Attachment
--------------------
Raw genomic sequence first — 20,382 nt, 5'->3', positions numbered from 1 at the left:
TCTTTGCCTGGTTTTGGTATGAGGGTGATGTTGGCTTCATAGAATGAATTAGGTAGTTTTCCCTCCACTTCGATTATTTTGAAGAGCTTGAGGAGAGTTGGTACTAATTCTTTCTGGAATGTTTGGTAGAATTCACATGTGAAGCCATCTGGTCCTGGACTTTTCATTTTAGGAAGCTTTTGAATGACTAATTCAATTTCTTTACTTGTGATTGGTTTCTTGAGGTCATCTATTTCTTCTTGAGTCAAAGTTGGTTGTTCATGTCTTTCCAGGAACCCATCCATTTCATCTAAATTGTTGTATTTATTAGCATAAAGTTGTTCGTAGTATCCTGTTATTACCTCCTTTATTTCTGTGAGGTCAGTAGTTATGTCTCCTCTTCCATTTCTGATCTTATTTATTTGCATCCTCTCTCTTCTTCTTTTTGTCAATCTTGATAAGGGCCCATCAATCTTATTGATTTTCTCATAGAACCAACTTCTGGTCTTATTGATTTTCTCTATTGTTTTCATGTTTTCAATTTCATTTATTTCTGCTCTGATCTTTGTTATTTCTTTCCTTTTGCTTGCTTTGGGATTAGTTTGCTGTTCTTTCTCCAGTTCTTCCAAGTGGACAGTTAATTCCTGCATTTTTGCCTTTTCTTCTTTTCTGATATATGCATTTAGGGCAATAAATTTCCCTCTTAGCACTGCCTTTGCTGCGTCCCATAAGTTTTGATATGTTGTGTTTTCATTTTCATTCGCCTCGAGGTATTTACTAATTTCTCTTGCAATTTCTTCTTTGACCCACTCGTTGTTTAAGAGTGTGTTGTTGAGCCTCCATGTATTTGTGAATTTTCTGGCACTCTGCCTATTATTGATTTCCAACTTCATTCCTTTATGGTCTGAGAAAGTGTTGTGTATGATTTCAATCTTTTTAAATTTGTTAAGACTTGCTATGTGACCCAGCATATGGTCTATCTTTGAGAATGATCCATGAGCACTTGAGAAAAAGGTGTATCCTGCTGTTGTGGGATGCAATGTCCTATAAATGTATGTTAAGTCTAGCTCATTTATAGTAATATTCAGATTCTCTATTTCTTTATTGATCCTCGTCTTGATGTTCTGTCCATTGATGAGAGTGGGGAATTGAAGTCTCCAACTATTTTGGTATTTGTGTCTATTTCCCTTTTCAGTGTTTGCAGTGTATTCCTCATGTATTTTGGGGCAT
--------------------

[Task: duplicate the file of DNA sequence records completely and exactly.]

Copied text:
Raw genomic sequence first — 20,382 nt, 5'->3', positions numbered from 1 at the left:
TCTTTGCCTGGTTTTGGTATGAGGGTGATGTTGGCTTCATAGAATGAATTAGGTAGTTTTCCCTCCACTTCGATTATTTTGAAGAGCTTGAGGAGAGTTGGTACTAATTCTTTCTGGAATGTTTGGTAGAATTCACATGTGAAGCCATCTGGTCCTGGACTTTTCATTTTAGGAAGCTTTTGAATGACTAATTCAATTTCTTTACTTGTGATTGGTTTCTTGAGGTCATCTATTTCTTCTTGAGTCAAAGTTGGTTGTTCATGTCTTTCCAGGAACCCATCCATTTCATCTAAATTGTTGTATTTATTAGCATAAAGTTGTTCGTAGTATCCTGTTATTACCTCCTTTATTTCTGTGAGGTCAGTAGTTATGTCTCCTCTTCCATTTCTGATCTTATTTATTTGCATCCTCTCTCTTCTTCTTTTTGTCAATCTTGATAAGGGCCCATCAATCTTATTGATTTTCTCATAGAACCAACTTCTGGTCTTATTGATTTTCTCTATTGTTTTCATGTTTTCAATTTCATTTATTTCTGCTCTGATCTTTGTTATTTCTTTCCTTTTGCTTGCTTTGGGATTAGTTTGCTGTTCTTTCTCCAGTTCTTCCAAGTGGACAGTTAATTCCTGCATTTTTGCCTTTTCTTCTTTTCTGATATATGCATTTAGGGCAATAAATTTCCCTCTTAGCACTGCCTTTGCTGCGTCCCATAAGTTTTGATATGTTGTGTTTTCATTTTCATTCGCCTCGAGGTATTTACTAATTTCTCTTGCAATTTCTTCTTTGACCCACTCGTTGTTTAAGAGTGTGTTGTTGAGCCTCCATGTATTTGTGAATTTTCTGGCACTCTGCCTATTATTGATTTCCAACTTCATTCCTTTATGGTCTGAGAAAGTGTTGTGTATGATTTCAATCTTTTTAAATTTGTTAAGACTTGCTATGTGACCCAGCATATGGTCTATCTTTGAGAATGATCCATGAGCACTTGAGAAAAAGGTGTATCCTGCTGTTGTGGGATGCAATGTCCTATAAATGTATGTTAAGTCTAGCTCATTTATAGTAATATTCAGATTCTCTATTTCTTTATTGATCCTCGTCTTGATGTTCTGTCCATTGATGAGAGTGGGGAATTGAAGTCTCCAACTATTTTGGTATTTGTGTCTATTTCCCTTTTCAGTGTTTGCAGTGTATTCCTCATGTATTTTGGGGCAT